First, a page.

I can’t get over what a wild ride this whole book thing has been, and I’m floored by the places it’s taken me. Since Connecticut Beer: A History of Nutmeg State Brewing (History Press) came out in April of 2015, I’ve chatted about it on radio shows and a podcast, and taken it with me to brew festivals, restaurant fund raisers, historical societies, and even a yacht club. My most consistent supporters, however, have been the Connecticut libraries, and I wanted to reflect a little on how grateful I am of the men and women who have given me chance to talk about my love of Connecticut brewing history, lead beer tastings, and sell my book.
When you’re giving a talk at a library you’re entering a sacred space, at least from my perspective. Growing up, I stood up a little straighter and tried to sound a little more intelligent when I went to my public library. It was a well-lit oasis for a bibliophile and committed indoorsman like myself. My library was right next to the soccer field where I tried to keep up with the big kids and labored to breathe, so in many ways it was a sanctuary.
I learned as an adult that the public library system is still an asylum. Of course I stop by for books and books on
tape CD as a patron, but ever since my first book talk at the Prospect Public Library in May of 2015 I’ve had a new perspective on what a library means to its patrons.
To keep relevant and viable, libraries offer what the internet cannot: human interaction. So they offer author talks, but also cooking demonstrations, storytelling sessions, business adviser meetings. Thanks to the Connecticut Library Consortium, program directors can find actresses, musicians, and time management gurus who do more than just perform. They interact.
So I’ve tried to do just that, and it’s been a blast. The people I’ve met have been a pleasant mix of beer geeks, local history enthusiasts, and mildly curious library groupies. I think my largest gathering was at Avon Free Public Library, where about 60 people gathered and Tina, the adult services manager, had set up a great selection of beer-related books for people to peruse. At the gorgeous Darien Library, I had a chance to speak in a lovely lecture hall with stadium seating. Other times I’ve gathered in a more humble side room and spoken in front of a well-behaved and encouraging crowd of six.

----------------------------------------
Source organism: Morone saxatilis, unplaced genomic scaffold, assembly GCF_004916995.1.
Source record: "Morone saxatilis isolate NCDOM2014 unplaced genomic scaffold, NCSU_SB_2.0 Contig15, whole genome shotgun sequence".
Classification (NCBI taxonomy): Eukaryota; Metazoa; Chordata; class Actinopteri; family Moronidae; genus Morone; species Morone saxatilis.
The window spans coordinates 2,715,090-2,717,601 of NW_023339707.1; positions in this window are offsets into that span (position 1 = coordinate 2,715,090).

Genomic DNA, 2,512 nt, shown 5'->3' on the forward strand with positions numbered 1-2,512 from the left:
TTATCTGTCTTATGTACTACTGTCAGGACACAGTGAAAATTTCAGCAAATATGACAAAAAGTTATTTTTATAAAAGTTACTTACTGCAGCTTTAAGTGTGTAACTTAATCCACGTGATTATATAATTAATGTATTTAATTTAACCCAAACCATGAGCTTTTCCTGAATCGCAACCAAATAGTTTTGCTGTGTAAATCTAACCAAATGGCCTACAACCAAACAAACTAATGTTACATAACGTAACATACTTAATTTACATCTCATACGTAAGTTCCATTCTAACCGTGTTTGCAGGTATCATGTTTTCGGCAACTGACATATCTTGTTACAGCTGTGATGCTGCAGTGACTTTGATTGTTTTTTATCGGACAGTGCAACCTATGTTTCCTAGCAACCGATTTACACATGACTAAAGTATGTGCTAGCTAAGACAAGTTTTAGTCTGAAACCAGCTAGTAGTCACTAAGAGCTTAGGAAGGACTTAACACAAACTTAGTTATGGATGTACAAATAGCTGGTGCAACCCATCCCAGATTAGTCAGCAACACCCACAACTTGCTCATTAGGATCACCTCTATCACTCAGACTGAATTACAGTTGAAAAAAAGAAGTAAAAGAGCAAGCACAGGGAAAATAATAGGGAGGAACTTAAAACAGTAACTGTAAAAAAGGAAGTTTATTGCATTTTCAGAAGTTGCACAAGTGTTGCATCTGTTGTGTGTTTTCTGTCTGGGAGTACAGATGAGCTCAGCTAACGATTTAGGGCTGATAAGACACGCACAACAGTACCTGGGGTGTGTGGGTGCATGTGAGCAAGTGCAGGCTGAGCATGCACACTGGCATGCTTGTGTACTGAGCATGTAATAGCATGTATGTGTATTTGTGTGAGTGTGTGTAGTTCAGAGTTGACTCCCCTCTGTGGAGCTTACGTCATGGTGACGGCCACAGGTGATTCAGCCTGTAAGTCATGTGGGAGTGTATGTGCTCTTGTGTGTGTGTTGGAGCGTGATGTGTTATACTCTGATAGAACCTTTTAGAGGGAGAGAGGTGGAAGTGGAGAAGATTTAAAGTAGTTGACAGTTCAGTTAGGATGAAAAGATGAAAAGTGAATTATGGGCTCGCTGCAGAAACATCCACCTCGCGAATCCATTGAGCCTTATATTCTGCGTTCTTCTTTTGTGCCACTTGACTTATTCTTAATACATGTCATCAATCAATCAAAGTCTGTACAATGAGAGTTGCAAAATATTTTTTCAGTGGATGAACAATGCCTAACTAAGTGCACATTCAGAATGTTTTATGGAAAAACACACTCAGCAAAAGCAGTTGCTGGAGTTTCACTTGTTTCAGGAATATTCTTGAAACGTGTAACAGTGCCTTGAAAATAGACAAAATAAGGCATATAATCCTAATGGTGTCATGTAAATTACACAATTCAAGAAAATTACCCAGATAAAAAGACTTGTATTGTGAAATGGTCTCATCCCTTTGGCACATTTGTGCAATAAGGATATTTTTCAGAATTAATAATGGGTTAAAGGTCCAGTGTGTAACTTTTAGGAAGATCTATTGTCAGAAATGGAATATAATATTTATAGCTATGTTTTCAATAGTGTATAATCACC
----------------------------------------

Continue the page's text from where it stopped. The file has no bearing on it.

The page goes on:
I’ve been challenged and chided, questioned and second guessed, but never disrespected and always inspired to dig deeper into history and up my game as a presenter.
The beer tasting, which comes after the talk (because, really, I’m afraid to have it first), plays a big part of the presentation — where I’m allowed to lead it, that is. Not all libraries have policies that allow for alcohol, so sometimes it’s just me talking with my PowerPoint presentation. I’ve come to enjoy the tasting not just for the Connecticut beer we sample, but for the discussions that come during the sessions. I hear reactions I won’t hear during a roundtable of beer enthusiasts. Of course, I love, “Wow: I don’t even like beer, but I like this! It’s kind of sweet, isn’t it?” But I also appreciate, “Yeah, this is gross…”
I should say that if it were not for Tess at Veracious Brewing, who recommended approaching libraries, and for John at Prospect Public Library who recommended me on a librarian list-serv, I’d never have had these great experiences.
On Tuesday, July 12, I’ll be talking at my 30th Connecticut library – Kent Memorial Library in Suffield, to be exact. It starts at 7 p.m. Join me, if you can.
Author’s note: I charge libraries a fee for my services, and for their generosity I am also grateful.
Future speaking engagements include:
Aug. 11, 6:30 – New Milford Public Library (860) 355-1191
Aug. 15, 6:30 -Manchester Public Library (860) 647-5235
Aug. 18, 7 – Oliver Wolcott Public Library, Litchfield (860) 567-8030
Sept. 15, 7 – Windsor Public Library (860) 285-1910
FURTHER READING: Girls Pint Out